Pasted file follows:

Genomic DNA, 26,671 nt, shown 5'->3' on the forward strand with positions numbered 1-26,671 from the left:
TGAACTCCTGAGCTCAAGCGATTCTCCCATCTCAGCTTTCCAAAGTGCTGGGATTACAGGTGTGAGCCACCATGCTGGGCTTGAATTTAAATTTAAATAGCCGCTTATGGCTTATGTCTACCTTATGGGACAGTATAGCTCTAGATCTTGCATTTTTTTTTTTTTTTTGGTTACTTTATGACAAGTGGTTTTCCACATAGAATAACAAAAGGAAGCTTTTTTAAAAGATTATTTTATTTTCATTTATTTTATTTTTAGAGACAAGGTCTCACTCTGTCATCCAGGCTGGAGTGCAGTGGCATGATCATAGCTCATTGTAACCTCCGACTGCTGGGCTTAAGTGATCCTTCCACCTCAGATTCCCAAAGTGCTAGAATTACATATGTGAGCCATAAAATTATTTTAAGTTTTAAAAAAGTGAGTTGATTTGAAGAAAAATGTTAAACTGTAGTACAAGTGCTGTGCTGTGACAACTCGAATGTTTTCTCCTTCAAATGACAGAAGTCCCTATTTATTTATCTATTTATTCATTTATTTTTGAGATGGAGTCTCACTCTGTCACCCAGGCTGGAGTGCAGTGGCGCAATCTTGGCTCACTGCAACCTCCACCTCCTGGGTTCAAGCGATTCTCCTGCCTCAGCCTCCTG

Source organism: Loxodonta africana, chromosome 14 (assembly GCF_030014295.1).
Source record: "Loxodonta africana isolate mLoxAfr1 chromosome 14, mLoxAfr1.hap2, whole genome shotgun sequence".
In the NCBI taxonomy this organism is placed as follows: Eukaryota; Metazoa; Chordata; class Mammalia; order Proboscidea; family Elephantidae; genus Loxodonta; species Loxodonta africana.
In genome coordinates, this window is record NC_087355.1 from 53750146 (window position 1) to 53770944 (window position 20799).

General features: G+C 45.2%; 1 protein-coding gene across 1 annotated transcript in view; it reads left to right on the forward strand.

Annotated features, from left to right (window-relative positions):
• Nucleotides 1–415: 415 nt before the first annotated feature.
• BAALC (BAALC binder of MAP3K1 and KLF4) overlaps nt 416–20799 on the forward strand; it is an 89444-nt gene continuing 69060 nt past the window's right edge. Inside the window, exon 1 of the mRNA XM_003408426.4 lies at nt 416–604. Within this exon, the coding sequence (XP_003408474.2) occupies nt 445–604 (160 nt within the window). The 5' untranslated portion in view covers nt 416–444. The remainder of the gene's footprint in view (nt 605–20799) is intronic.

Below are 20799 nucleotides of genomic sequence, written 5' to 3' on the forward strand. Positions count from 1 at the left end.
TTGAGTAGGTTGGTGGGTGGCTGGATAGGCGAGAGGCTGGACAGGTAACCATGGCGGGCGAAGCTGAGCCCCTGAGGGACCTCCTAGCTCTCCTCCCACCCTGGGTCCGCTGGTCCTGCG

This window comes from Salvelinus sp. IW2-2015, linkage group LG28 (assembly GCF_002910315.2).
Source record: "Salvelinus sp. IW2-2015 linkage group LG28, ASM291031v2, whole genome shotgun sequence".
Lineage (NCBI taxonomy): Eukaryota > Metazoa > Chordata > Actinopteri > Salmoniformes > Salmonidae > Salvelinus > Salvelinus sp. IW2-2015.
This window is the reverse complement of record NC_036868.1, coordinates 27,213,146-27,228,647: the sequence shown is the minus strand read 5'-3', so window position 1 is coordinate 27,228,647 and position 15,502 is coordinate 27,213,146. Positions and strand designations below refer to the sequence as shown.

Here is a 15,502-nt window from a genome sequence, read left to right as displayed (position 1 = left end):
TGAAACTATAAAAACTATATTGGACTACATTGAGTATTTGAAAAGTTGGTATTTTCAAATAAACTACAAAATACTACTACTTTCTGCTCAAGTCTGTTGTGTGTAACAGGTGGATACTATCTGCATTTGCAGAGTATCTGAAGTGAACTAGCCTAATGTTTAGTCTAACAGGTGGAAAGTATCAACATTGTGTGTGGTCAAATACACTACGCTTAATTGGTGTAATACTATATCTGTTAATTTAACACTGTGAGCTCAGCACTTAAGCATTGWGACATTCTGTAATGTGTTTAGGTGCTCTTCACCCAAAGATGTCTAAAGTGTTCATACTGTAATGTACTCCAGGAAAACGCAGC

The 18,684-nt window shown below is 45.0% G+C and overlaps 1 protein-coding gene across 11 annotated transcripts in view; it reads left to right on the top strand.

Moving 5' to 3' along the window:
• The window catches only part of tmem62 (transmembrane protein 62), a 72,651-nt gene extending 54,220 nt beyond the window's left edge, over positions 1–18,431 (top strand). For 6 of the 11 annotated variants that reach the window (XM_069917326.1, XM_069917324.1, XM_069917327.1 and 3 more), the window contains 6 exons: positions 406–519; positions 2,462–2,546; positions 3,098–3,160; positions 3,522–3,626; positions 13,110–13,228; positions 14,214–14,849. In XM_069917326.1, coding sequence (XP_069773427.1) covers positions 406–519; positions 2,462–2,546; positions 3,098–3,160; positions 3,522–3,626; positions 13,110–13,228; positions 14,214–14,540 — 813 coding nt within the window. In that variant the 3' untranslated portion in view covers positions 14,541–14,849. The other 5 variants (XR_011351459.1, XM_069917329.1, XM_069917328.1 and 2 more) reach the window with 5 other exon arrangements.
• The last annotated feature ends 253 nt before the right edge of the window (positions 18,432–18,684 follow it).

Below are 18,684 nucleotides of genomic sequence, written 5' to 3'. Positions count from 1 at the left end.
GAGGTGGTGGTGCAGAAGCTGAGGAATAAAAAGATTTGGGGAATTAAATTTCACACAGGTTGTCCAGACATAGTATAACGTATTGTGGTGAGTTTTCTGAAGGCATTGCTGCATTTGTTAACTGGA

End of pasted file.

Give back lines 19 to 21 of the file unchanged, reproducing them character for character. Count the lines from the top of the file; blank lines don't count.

The 18,684-nt window shown below is 45.0% G+C and overlaps 1 protein-coding gene across 11 annotated transcripts in view; it reads left to right on the top strand.

Moving 5' to 3' along the window:
• The window catches only part of tmem62 (transmembrane protein 62), a 72,651-nt gene extending 54,220 nt beyond the window's left edge, over positions 1–18,431 (top strand). For 6 of the 11 annotated variants that reach the window (XM_069917326.1, XM_069917324.1, XM_069917327.1 and 3 more), the window contains 6 exons: positions 406–519; positions 2,462–2,546; positions 3,098–3,160; positions 3,522–3,626; positions 13,110–13,228; positions 14,214–14,849. In XM_069917326.1, coding sequence (XP_069773427.1) covers positions 406–519; positions 2,462–2,546; positions 3,098–3,160; positions 3,522–3,626; positions 13,110–13,228; positions 14,214–14,540 — 813 coding nt within the window. In that variant the 3' untranslated portion in view covers positions 14,541–14,849. The other 5 variants (XR_011351459.1, XM_069917329.1, XM_069917328.1 and 2 more) reach the window with 5 other exon arrangements.